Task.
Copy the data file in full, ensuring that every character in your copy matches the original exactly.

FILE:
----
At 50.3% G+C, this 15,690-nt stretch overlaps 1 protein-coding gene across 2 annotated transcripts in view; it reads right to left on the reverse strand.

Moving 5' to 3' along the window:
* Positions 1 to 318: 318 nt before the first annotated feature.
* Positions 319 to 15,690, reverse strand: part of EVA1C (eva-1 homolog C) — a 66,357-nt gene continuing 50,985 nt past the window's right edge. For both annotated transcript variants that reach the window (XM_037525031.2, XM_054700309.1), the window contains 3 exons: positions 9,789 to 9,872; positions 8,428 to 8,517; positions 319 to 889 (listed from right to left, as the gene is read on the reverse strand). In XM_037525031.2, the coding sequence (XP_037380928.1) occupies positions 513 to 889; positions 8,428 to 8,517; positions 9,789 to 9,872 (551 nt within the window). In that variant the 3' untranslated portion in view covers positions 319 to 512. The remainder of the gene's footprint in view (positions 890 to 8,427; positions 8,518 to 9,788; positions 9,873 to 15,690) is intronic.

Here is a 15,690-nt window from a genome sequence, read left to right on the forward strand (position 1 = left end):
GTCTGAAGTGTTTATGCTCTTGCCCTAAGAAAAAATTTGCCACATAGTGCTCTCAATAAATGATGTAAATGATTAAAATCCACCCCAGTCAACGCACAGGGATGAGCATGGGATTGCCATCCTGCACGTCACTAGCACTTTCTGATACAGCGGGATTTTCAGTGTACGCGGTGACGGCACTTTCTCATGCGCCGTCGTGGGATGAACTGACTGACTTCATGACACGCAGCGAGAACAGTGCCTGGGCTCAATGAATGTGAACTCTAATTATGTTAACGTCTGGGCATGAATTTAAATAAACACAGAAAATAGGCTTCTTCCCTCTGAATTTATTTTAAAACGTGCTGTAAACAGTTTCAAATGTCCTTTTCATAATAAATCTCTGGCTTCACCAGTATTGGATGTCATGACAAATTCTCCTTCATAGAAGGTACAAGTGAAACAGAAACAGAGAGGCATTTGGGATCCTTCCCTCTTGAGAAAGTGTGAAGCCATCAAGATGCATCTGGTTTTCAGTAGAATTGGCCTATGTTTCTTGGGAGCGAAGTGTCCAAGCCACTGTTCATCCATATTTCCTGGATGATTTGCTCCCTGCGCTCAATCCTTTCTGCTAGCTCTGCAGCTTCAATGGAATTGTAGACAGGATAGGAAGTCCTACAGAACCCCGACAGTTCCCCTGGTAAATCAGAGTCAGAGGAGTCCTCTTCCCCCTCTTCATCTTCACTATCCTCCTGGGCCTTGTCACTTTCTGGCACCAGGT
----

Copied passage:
At 50.3% G+C, this 15,690-nt stretch overlaps 1 protein-coding gene across 2 annotated transcripts in view; it reads right to left on the reverse strand.

Moving 5' to 3' along the window:
* Positions 1 to 318: 318 nt before the first annotated feature.
* Positions 319 to 15,690, reverse strand: part of EVA1C (eva-1 homolog C) — a 66,357-nt gene continuing 50,985 nt past the window's right edge. For both annotated transcript variants that reach the window (XM_037525031.2, XM_054700309.1), the window contains 3 exons: positions 9,789 to 9,872; positions 8,428 to 8,517; positions 319 to 889 (listed from right to left, as the gene is read on the reverse strand). In XM_037525031.2, the coding sequence (XP_037380928.1) occupies positions 513 to 889; positions 8,428 to 8,517; positions 9,789 to 9,872 (551 nt within the window). In that variant the 3' untranslated portion in view covers positions 319 to 512. The remainder of the gene's footprint in view (positions 890 to 8,427; positions 8,518 to 9,788; positions 9,873 to 15,690) is intronic.

Here is a 15,690-nt window from a genome sequence, read left to right on the forward strand (position 1 = left end):
GTCTGAAGTGTTTATGCTCTTGCCCTAAGAAAAAATTTGCCACATAGTGCTCTCAATAAATGATGTAAATGATTAAAATCCACCCCAGTCAACGCACAGGGATGAGCATGGGATTGCCATCCTGCACGTCACTAGCACTTTCTGATACAGCGGGATTTTCAGTGTACGCGGTGACGGCACTTTCTCATGCGCCGTCGTGGGATGAACTGACTGACTTCATGACACGCAGCGAGAACAGTGCCTGGGCTCAATGAATGTGAACTCTAATTATGTTAACGTCTGGGCATGAATTTAAATAAACACAGAAAATAGGCTTCTTCCCTCTGAATTTATTTTAAAACGTGCTGTAAACAGTTTCAAATGTCCTTTTCATAATAAATCTCTGGCTTCACCAGTATTGGATGTCATGACAAATTCTCCTTCATAGAAGGTACAAGTGAAACAGAAACAGAGAGGCATTTGGGATCCTTCCCTCTTGAGAAAGTGTGAAGCCATCAAGATGCATCTGGTTTTCAGTAGAATTGGCCTATGTTTCTTGGGAGCGAAGTGTCCAAGCCACTGTTCATCCATATTTCCTGGATGATTTGCTCCCTGCGCTCAATCCTTTCTGCTAGCTCTGCAGCTTCAATGGAATTGTAGACAGGATAGGAAGTCCTACAGAACCCCGACAGTTCCCCTGGTAAATCAGAGTCAGAGGAGTCCTCTTCCCCCTCTTCATCTTCACTATCCTCCTGGGCCTTGTCACTTTCTGGCACCAGGT